In a statement on Monday 31 January, the fashion house said it will switch to environmentally-friendly fake fur garments and accessories.
“Dolce & Gabbana is working towards a more sustainable future that can’t contemplate the use of animal fur,” said Fedele Usai, communication and marketing officer at the brand.
“The entire fashion system has a significant social responsibility role that must be promoted and encouraged.”
The announcement has been welcomed by animal rights organisations, with Humane Society International (HSI) describing it as a “momentous milestone in the fall of cruel fur trade”.
“We celebrate Dolce and Gabbana’s decision and welcome its commitment to preserving artisans’ jobs and skills with the use of innovative fur-free materials,” Claire Bass, executive director of HSI UK said.
“It’s time for the UK government to heed the wishes of the British public and consign fur cruelty to the history books by introducing legislation to ban the import and sale of real animal fur as soon as possible.”
The move comes just over a month after Italy voted to ban fur farming. In December 2021, the Italian Senate approved a new law which will force the country’s then-remaining 10 mink fur farms to close within six months.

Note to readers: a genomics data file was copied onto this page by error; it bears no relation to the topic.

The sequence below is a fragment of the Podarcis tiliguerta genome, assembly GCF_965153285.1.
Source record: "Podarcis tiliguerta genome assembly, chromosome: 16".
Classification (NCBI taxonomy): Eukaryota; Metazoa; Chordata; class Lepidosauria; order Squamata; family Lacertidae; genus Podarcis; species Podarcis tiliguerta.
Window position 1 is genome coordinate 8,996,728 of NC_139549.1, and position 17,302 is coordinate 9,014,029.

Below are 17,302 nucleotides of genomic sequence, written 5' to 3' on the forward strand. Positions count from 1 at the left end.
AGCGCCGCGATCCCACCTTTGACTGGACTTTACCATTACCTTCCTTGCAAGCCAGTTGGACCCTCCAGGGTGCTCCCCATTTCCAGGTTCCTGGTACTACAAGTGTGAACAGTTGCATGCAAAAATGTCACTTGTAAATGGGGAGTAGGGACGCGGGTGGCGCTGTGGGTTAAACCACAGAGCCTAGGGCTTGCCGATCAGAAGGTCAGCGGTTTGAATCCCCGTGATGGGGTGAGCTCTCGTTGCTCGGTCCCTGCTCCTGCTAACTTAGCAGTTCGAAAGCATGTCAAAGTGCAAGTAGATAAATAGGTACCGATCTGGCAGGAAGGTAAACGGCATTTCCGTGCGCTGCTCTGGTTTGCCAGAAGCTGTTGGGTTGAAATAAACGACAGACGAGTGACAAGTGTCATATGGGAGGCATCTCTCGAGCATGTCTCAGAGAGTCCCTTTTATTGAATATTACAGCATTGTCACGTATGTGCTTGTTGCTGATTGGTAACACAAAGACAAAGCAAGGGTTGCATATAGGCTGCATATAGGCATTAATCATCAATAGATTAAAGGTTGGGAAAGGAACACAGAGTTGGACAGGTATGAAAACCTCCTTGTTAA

A permanent ban on breeding animals for farming throughout the country came into immediate effect.
The news will likely force many Italian brands to go fur-free, with Moncler already announcing it will ban the material from all its collections.
In a statement last week, the designer – which is famous for its down and feather insulated jackets with fur-lined hoods – said it will start phasing out animal fur and remove it from all its products by the end of 2023.
“This decision is consistent with Moncler’s ongoing commitment to responsible business practices and builds on the brand’s constructive and long-term engagement with the Italian animal rights organisation LAV as a representative of the Fur Free Alliance,” the brand said.
PETA issued a statement praising Moncler for joining a other brands that have pledged to go fur-free in the past decade.
“Bravissimo to Moncler for finally getting with the times and joining Gucci, Versace, Prada, Valentino, Armani, Canada Goose, and just about every other major fashion brand in going fur-free,” said Yvonne Taylor, director of corporate projects.